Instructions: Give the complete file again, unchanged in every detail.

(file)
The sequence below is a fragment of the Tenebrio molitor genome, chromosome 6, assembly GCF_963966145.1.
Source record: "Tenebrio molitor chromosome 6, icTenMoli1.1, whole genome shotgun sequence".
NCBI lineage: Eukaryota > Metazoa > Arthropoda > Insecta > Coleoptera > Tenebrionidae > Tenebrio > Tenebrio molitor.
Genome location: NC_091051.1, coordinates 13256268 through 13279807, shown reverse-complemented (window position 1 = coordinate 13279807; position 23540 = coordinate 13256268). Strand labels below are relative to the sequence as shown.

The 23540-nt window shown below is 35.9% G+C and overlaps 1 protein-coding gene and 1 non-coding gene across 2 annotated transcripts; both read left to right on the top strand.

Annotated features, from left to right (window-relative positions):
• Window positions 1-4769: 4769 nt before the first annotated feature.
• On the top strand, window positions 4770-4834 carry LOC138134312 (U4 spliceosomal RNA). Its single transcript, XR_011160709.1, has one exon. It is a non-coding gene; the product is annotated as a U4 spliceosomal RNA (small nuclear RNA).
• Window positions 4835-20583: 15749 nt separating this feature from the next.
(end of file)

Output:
The sequence below is a fragment of the Tenebrio molitor genome, chromosome 6, assembly GCF_963966145.1.
Source record: "Tenebrio molitor chromosome 6, icTenMoli1.1, whole genome shotgun sequence".
NCBI lineage: Eukaryota > Metazoa > Arthropoda > Insecta > Coleoptera > Tenebrionidae > Tenebrio > Tenebrio molitor.
Genome location: NC_091051.1, coordinates 13256268 through 13279807, shown reverse-complemented (window position 1 = coordinate 13279807; position 23540 = coordinate 13256268). Strand labels below are relative to the sequence as shown.

The 23540-nt window shown below is 35.9% G+C and overlaps 1 protein-coding gene and 1 non-coding gene across 2 annotated transcripts; both read left to right on the top strand.

Annotated features, from left to right (window-relative positions):
• Window positions 1-4769: 4769 nt before the first annotated feature.
• On the top strand, window positions 4770-4834 carry LOC138134312 (U4 spliceosomal RNA). Its single transcript, XR_011160709.1, has one exon. It is a non-coding gene; the product is annotated as a U4 spliceosomal RNA (small nuclear RNA).
• Window positions 4835-20583: 15749 nt separating this feature from the next.